Bulgarian parliament spurns euthanasia

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The Bulgarian Parliament has rejected a euthanasia bill by a vote of 59 to 13, with 29 abstentions. Socialist MP Lyuben Kornezov had proposed a bill which would have allowed euthanasia if a patient made a notarised request. A spouse, adult children or parents could also make a request if a patient was not competent. A panel of three doctors and lawyers would review requests.

According to the Sofia Echo, Mr Kornezov said that euthanasia already had been legalised in some European countries, Japan, Oregon, Albania, Australia, Uruguay and Japan. (Mr Kornezov misinformed his parliament. Only in the Netherlands, Belgium and Luxembourg is euthanasia permitted. A few jurisdictions, like Oregon, allow assisted suicide.)

"With gritted teeth and a heavy heart, I say 'yes' to euthanasia because for me it is the highest form of humanitarianism," said Mr Kornezov. If suffering is unbearable, a person must be able to choose between… click here to read whole article and make comments



The Dignity in Dying blog has opted for assisted suicide after apparently suffering unbearably

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The Dignity in Dying blog has opted for assisted suicide after apparently suffering unbearably from a terminal condition.

Speculation is mounting as to why the blog chose this course. Some have suggested it may have come under pressure from authors who found it a burden to care for and were concerned about the resources its continued existence was consuming.

Others have said that it probably just felt lonely having so few readers and only nine ‘friends’, of whom only two (Ellen Coaty and Sarah Masson) had real names. In support of this they point out that one of the other seven, went under the nom de plume of ‘Comfort Blanket’ and may have been drafted in to provide palliative care.

The Dignity in Dying blog was launched on 2 November 2009, by the former Voluntary Euthanasia Society and amassed 185 posts… click here to read whole article and make comments



Dutch doctors solidly behind euthanasia: poll

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How much can on-line polls be trusted? Not much. An on-line poll about euthanasia? Even less. However, in view of the sketchy state of information about euthanasia in the first country to legalise it, any poll is welcome. The EinVandaag website in the Netherlands surveyed general practitioners in the last week in July and found that Dutch doctors support it, though sometimes reluctantly. (The number of official notifications of deaths by euthanasia rose 13% to 2,636 in 2009, although many deaths are apparently not reported.)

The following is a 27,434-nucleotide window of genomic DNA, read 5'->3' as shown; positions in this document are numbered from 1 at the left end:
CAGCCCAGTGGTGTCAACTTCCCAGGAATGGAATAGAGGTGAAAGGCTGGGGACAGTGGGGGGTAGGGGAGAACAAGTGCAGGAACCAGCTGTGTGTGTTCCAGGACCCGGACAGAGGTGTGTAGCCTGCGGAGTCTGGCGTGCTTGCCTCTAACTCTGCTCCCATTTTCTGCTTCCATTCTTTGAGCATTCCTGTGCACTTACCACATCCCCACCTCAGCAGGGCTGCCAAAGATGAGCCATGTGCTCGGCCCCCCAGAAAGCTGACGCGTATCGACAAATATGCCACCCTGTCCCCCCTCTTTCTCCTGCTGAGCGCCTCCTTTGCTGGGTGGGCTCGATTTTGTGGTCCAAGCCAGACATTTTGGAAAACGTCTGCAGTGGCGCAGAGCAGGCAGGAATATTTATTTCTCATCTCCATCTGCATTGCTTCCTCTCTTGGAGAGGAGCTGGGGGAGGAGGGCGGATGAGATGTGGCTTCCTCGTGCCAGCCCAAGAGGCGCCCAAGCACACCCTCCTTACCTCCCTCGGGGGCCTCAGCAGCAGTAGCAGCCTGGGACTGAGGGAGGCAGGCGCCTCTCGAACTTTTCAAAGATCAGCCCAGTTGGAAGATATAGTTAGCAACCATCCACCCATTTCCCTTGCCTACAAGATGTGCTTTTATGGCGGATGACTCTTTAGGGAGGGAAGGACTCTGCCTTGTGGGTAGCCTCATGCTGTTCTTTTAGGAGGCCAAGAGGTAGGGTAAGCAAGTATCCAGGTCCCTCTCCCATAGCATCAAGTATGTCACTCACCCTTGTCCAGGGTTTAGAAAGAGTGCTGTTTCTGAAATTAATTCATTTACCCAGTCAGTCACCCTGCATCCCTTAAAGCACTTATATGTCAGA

Here is what the poll of 800 doctors found. The vast majority – 87% -- were willing in principle to participate in legal euthanasia. About 68% said that they had participated in euthanasia in the last 5 years. Of these, 29% did it once; 25% twice; 33% 3 to 5 times; and 11% more than 5 times.

Euthanasia is certainly… click here to read whole article and make comments



Nitschke in new ploy to import lethal drug

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Euthanasia campaigner Philip Nitschke is trying to use a legal loophole to obtain the euthanasia drug Nembutal for two South Australians. They are among six terminally ill patients who have asked Dr Nitschke to import the sedative through the Therapeutic Goods Administration’s special access scheme for patients with a “legitimate need.” 

"Obviously there's going to be a considerable degree of suspicion because I am the applicant on their behalf," Dr Nitschke admitted. He argued that while a patient could use the drug to end his or her life, that was not his intention. He said he therefore did not expect he would be liable for any criminal charge if a patient were to use the drug to end his or her life. “It would not be being prescribed as a euthanasia drug,” he said. “I would expect the patients to die of their diseases.”

If the TGA grants Dr Nitschke’s application, he… click here to read whole article and make comments



Analysing South Australia’s muddled euthanasia bill

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It has been interesting, and more than a little frustrating to read the comments by some South Australian MPs to the effect that the bill put forward by backbencher Steph Key isn’t about euthanasia but, rather, about giving added protection under the law for doctors going about their normal business (or words to that effect).

It might seem obvious, but it needs to be stated that all legislation is about what the bill says and what the bill does; not what anyone tells us it will do. A cynical retort to that point might be to say, “Well, in that case, why should we listen to what you say it’s about?” Fair point, but judge for yourselves from what follows.

But before we look at the legislation itself, just think for a minute: if the bill isn’t about euthanasia, why is Phillip Nitschke in Adelaide so often? Why is he saying… click here to read whole article and make comments



Is terminal sedation slow euthanasia?

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The usual technique of euthanasia is when a doctor administers a lethal injection to a patient. However, when a doctor withdraws life-sustaining nutrition and fluid from a comatose or sedated patient, is this not a form of slow euthanasia?